One of the most prominent, and perhaps controversial, examples of resistance is Grace Community Church in California, led by John MacArthur. For the first twenty weeks of the pandemic, the church obeyed government protocols and did not meet in person. Eventually, however, the elders concluded that continued compliance would be a violation of their spiritual faith and in July, the church decided to resume meeting indoors. In a piece published on his church’s website, Pastor MacArthur argued that the church stands “immovably” on the biblical principle that Christ is “sovereign over every earthly authority” – so when faced with a perceived conflict between spiritual and secular commands, the church had no choice but to obey divine authority. A succession of ongoing legal challenges followed between Los Angeles County and the church. The resolution to the litigation may have significant implications in the United States and beyond.
L. A. County’s attempts to forcefully impose its mandate on the church, and the church’s staunch defiance, bring to mind the long history of debate – at times acrimonious and even violent – between the institutions of church and state. Pastor MacArthur’s theology echoes the “sphere sovereignty” concept which was promulgated in the writings of twentieth-century politician and theologian Abraham Kuyper. Kuyper’s position was that church and state have respective boundaries of sovereignty that must not trespass on the other.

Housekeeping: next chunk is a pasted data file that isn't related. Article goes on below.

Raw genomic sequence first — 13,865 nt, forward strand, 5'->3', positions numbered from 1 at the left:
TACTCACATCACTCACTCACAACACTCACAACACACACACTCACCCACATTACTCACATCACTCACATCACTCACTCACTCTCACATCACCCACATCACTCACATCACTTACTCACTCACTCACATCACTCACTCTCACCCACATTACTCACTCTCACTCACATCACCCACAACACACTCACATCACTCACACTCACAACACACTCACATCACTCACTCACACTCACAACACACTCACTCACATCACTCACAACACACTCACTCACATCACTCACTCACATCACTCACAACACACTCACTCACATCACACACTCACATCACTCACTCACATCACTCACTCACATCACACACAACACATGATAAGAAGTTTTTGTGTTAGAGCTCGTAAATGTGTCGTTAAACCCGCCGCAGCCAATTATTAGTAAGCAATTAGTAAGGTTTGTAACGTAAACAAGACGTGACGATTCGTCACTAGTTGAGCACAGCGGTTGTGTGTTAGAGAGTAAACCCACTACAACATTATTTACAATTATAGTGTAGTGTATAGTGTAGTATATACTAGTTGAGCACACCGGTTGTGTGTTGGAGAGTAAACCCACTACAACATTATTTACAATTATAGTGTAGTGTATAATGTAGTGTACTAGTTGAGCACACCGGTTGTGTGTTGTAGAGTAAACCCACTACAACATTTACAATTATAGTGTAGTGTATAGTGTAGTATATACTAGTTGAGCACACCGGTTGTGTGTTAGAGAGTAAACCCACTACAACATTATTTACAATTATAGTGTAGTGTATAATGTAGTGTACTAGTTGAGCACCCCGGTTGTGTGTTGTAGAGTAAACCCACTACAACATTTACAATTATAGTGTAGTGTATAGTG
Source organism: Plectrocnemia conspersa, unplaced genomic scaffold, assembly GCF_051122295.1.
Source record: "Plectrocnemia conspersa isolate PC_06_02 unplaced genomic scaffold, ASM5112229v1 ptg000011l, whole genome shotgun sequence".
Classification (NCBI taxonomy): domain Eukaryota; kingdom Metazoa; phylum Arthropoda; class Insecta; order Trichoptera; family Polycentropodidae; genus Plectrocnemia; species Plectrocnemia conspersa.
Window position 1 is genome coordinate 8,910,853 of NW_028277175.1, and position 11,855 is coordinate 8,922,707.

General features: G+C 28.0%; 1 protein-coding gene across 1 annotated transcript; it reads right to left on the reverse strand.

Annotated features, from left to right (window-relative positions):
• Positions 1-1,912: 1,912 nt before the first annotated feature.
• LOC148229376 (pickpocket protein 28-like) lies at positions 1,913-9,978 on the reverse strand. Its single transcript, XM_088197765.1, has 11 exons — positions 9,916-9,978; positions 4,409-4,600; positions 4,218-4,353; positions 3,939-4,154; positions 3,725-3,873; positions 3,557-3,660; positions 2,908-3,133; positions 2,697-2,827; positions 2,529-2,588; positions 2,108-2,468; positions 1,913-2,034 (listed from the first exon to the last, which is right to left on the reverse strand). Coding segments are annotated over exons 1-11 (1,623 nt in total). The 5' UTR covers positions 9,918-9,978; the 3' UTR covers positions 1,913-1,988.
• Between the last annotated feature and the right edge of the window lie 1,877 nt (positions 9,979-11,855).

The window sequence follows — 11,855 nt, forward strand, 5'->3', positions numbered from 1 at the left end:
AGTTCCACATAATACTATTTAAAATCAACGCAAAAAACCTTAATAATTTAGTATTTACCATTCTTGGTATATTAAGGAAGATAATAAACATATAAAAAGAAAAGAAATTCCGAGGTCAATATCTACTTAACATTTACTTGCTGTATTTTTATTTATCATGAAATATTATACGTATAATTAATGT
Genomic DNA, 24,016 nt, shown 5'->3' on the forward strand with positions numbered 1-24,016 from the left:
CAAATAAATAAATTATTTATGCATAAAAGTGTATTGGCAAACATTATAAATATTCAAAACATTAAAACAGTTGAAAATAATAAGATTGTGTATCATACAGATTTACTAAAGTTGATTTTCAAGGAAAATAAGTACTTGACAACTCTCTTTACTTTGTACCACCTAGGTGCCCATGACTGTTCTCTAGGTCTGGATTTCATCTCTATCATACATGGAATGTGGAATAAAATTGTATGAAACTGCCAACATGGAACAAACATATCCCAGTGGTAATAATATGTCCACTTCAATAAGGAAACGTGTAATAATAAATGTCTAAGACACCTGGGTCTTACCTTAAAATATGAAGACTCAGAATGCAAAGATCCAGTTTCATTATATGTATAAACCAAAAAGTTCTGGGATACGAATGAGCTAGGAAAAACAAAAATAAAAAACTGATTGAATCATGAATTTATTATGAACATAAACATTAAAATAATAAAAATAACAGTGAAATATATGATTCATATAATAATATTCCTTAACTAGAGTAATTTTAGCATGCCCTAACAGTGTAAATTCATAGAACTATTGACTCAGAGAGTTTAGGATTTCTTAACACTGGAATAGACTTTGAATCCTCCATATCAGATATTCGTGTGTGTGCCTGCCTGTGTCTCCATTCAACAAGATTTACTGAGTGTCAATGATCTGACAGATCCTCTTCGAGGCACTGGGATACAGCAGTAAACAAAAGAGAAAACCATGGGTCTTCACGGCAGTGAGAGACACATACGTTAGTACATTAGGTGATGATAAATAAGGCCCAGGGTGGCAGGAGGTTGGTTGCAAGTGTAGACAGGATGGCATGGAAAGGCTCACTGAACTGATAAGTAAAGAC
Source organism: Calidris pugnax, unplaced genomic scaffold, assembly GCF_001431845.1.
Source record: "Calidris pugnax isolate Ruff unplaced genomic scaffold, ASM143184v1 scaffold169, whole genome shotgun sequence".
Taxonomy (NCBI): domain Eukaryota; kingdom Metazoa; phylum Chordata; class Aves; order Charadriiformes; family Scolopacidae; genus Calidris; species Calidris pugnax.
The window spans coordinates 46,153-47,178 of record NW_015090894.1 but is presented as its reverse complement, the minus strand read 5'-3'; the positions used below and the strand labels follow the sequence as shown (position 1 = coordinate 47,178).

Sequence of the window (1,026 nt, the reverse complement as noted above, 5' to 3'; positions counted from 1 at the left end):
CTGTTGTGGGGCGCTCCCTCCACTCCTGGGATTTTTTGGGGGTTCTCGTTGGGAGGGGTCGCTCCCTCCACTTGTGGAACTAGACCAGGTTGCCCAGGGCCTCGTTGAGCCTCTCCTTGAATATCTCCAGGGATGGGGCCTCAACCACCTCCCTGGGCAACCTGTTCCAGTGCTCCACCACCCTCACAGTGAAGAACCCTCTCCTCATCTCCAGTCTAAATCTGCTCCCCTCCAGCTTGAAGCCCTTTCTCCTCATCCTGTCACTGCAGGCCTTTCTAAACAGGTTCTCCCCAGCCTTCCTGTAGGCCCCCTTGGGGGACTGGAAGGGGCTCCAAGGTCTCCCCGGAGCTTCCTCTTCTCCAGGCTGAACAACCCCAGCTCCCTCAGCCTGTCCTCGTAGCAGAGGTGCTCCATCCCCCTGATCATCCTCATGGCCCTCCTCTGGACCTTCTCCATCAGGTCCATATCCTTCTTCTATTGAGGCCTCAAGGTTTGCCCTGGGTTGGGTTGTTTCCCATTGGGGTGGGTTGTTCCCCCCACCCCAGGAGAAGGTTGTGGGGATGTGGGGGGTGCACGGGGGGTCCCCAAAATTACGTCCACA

In practice, this view allows for mutual respect and autonomy – the kind of deference shown when Indigenous groups in Canada were allowed to continue with communal religious ceremonies at a time when other gatherings were banned or severely limited. In early May, Prime Minister Justin Trudeau explained, “We should be able to work with [Indigenous community leaders] to develop ways of continuing with important customs and practices for them, in a way that abides by health recommendations.” Compared to the suspicion we’ve seen in other situations, I would argue that this respectful approach offers a more positive and productive way forward for both governments and religious communities.
Looking ahead, governments and religious groups will need to find common ground, based on good faith dialogue, in order to work together in recovering from the pandemic. The future outcome of public health emergencies requires serious evaluation on both sides to ensure that the public interest is maintained no matter what crisis may come our way.